“The thing that gets you down the most is when you start feeling like you're the only one that knows what this is like. Even when you are at your lowest point or when you are going through something hard you have to be strong enough to still reach out and find somebody. I still had to reach out and find my tribe,” she said about others going through trials. “I had to find people I could relate to. You form a relationship and you get support.” This is another thing that the blog did for her, it helped her find her tribe. “When he passed away it was a sigh of relief. I'm not going to let this keep dragging me down. Yes, he's gone. Yes, it's hard. But he's better now,” she said.

Mindy recognizes that she made plenty of mistakes being a caregiver especially with not taking care of herself. Looking back she's not sure she'd do it differently. She does admit that it took a toll on her and she could have been more emotionally healthy but there are no regrets in how she took care of him. “I know I did my very best. I did all that I could do.” She sees how every situation is different and each caregiver has to do what is best for them and their loved ones.

Mindy's future includes nursing school, something she's always wanted to do even before Wyatt got sick and writing a book. Mindy starts school in the fall. She's recently started on the book. “I think it will help me in my healing.”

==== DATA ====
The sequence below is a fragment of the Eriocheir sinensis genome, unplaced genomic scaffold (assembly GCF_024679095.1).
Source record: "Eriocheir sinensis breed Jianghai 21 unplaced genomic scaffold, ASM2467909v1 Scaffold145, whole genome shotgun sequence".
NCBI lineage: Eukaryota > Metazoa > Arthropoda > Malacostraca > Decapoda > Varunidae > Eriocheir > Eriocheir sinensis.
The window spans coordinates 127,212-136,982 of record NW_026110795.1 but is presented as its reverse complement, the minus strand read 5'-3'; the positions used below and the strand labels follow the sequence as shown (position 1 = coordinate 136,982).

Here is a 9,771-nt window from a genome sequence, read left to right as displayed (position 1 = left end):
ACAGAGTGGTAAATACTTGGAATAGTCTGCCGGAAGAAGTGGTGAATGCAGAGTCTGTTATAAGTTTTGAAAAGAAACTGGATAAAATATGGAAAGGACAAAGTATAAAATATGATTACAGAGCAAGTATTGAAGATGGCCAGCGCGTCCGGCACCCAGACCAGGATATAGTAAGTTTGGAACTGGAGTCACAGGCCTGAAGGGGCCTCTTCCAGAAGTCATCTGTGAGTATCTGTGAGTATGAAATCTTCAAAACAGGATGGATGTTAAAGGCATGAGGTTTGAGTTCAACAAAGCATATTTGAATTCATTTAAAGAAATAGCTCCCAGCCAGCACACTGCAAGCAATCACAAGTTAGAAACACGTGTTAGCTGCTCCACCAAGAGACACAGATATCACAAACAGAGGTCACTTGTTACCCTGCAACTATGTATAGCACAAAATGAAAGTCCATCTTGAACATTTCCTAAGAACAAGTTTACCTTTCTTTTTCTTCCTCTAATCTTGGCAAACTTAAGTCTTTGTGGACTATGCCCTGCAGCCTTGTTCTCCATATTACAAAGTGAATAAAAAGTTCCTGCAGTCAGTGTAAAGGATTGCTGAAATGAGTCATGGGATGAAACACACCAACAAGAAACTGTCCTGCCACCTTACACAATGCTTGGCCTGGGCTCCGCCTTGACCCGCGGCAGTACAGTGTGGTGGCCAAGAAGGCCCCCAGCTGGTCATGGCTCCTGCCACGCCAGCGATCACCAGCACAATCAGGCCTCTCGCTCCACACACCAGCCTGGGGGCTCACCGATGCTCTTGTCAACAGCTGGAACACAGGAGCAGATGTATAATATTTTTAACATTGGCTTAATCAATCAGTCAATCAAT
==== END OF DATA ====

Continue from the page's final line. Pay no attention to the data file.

Mindy recognizes that ALS will always be a part of her life. During this journey, she has met many people and has great empathy for other's struggles. “I hope it makes me a better person. To not judge, just love people for who they are.” She believes that the lesson in this journey is to be a more loving and compassionate person and to teach her kids that although life isn't fair you shouldn't give up and there is always hope on the horizon.


You can find Mindy's blog at

To learn more about ALS visit the ALS Association website at

Ball Ventures announces plan for paid sick leave

In accordance with recommendations released Friday by Idaho Governor Brad Little, Ball Ventures, LLC, affiliates and partners announce plans to extend paid sick leave to employees who may contract COVID-19. Although Idaho does not require employers to pay workers who take a sick day, Ball Ventures management agrees with the recommendation from the governor and will take steps to help employees who may contract COVID-19 or employees taking time off to care for family members who contract the virus.

“The health and safety of our employees is our number one priority. They are our most valuable asset,” said Ball Ventures CEO Cortney Liddiard. “With the uncertainty of this unprecedented week, we hope to lessen the stress on our employees by extending paid sick leave to those who may contract COVID-19, as well as to employees who may need to care for ill family members without the additional concern about their next paycheck. As the governor says, it’s just good business practice.”

The announcement included affiliates and valued partners, including Tommy Ahlquist, CEO of Ball Ventures Ahlquist Development; Rusty Townsend, CEO of B&T Hospitality Management Services; Mario Hernandez, CEO Teton Auto Group; Ed Castledine, CEO of Saltzer Health; Rory Williams, COO of Sunterra Springs; and Mike Vickers, CEO of Rexburg Motor Sports. Collectively Ball Ventures, affiliates and partners employ over 1,200 people in Idaho and more than 650 people outside the state.

No employees of Ball Ventures or affiliated companies have tested positive for the virus, but the company is taking this opportunity to be proactive and plan various scenarios that may lessen the